The much-discussed Water Street project made another appearance at the recent City Council meeting. The Marquette Properties, who originally received approval last year, was seeking the green light on several changes to its three building, 2.4-acre campus.
The modifications include increasing the height of the buildings to hide rooftop mechanical units, a banquet facility, two meeting rooms and enlarging the floor size for the fifth story restaurant. The project is located between the Riverwalk and Aurora Avenue and Webster and Main streets.
Bob Fischer, President of the Naperville Area Home Owners Confederation raised concerns about the size of the building. He said, “Since all the developer seems to want to do this time is take. How about giving something back? I like to suggest the council asks for the top floor to be taken off or a middle floor to be taken out of the theatre building. This would help parking needs some and better compliment the neighboring township building by no longer looming over it and a sign that Water Street is about fitting in with the community and not overwhelming it.”
The developer pointed out that Marquette Properties had already removed a floor in 2013, and that the height added by screening walls was necessary to shield heating and cooling units, but would not affect the rooflines of the buildings.
The addition of the banquet facility increased concerns about parking and traffic. The plan includes a total of 400 public parking spaces and 120 for the hotel, though parking models drop the public parking to 19 spaces if the hotel and new dining space are filled to capacity. Valet parking was offered as part of the solution, which would include leasing parking from District 203 and Naper Settlement.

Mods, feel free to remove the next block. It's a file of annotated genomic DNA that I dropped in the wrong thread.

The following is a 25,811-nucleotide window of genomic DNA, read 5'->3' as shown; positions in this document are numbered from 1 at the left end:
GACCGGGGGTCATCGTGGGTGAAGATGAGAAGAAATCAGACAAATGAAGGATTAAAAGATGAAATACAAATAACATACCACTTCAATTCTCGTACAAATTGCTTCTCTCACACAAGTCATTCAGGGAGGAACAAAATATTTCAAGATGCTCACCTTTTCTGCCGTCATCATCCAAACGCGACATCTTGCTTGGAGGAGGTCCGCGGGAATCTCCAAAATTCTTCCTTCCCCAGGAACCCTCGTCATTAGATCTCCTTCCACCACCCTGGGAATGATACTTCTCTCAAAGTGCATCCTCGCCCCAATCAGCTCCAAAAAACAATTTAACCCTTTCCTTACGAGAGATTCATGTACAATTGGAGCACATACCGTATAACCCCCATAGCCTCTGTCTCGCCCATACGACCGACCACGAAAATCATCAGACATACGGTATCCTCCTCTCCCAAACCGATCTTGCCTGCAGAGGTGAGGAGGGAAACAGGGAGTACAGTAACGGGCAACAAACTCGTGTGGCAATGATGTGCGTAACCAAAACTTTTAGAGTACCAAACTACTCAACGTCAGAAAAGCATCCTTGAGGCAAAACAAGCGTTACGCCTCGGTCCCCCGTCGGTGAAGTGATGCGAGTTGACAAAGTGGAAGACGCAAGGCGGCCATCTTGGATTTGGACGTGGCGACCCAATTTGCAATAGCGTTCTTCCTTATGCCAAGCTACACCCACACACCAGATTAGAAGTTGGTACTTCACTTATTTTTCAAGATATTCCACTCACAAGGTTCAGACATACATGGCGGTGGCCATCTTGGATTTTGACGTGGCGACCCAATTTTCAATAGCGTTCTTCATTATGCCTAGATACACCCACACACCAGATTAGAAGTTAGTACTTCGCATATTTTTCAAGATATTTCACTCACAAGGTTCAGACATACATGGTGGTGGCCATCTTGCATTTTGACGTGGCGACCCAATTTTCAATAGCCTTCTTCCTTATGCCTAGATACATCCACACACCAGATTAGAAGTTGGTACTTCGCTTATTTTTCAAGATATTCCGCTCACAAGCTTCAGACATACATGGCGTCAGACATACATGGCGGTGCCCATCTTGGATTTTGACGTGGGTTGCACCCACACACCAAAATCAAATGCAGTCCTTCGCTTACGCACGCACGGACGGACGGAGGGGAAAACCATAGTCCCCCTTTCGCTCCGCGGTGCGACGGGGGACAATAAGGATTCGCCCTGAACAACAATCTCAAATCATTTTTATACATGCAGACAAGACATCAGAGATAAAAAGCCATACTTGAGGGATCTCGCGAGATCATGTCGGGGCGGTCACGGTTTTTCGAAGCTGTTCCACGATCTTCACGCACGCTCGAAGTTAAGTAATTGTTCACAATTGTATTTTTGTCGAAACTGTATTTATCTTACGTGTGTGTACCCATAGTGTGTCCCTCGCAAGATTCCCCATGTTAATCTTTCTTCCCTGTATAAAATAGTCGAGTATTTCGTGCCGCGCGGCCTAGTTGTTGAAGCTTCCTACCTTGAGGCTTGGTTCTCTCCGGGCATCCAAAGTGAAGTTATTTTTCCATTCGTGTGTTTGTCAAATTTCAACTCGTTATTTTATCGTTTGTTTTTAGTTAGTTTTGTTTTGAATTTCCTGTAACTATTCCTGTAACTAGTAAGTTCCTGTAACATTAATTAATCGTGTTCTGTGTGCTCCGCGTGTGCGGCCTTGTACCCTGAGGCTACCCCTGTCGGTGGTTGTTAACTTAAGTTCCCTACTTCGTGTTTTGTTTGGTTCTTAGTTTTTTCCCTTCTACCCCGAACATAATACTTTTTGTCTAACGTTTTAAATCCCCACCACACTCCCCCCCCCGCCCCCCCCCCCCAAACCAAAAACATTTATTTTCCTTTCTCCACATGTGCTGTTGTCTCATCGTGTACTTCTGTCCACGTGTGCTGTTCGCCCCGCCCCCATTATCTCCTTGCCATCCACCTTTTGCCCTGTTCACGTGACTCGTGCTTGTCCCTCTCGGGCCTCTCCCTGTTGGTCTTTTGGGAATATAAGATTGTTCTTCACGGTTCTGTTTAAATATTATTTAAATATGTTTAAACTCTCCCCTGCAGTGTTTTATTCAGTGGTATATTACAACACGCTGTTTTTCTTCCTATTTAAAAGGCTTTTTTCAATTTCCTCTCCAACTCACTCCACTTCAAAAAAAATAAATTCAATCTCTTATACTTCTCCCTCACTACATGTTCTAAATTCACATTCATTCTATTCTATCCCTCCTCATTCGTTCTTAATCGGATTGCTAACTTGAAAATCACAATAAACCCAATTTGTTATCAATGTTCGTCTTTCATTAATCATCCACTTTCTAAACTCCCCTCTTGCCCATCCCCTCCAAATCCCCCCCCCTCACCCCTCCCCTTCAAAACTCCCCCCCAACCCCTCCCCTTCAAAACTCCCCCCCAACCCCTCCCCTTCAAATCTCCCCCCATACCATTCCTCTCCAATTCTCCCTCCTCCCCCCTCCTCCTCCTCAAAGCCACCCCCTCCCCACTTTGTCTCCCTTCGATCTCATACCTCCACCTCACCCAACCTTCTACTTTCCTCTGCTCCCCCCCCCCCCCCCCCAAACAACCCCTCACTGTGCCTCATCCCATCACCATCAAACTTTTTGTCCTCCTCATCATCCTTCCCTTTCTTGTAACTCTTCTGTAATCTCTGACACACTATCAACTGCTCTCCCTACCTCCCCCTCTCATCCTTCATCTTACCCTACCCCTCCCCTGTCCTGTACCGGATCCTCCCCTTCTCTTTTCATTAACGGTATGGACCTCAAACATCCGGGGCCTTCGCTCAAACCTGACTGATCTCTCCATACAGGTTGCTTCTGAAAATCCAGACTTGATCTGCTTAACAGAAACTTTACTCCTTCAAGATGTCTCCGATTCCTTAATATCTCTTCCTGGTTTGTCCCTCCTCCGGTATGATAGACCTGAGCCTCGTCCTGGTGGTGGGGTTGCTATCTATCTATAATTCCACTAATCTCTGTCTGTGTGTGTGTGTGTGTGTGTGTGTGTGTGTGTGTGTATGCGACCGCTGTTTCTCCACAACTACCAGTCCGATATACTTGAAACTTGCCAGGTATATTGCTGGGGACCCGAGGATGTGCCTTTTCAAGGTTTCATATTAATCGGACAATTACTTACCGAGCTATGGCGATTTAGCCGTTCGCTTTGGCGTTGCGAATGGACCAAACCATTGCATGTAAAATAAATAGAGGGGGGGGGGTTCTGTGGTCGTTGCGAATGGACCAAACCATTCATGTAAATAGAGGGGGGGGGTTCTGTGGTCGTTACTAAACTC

The Council voted 6 to 2 in favor of directing staff to develop several variances to move the project forward, with a groundbreaking planned for December.
City staff is also recommending a stoplight at the corner of Aurora and Webster as well as plans to expand Aurora at Washington Street.
There could be more new changes ahead for the nightlife scene in Naperville. Officials shared information about ID scanners and their effectiveness in identifying underage and troublesome patrons, noting that they had been useful for a downtown bar in the past.
Opponents of the scanners worried that they could lead to legal issues if police asked to access the data.
Council agreed that more research on the topic would be necessary before making any proposals for their use.
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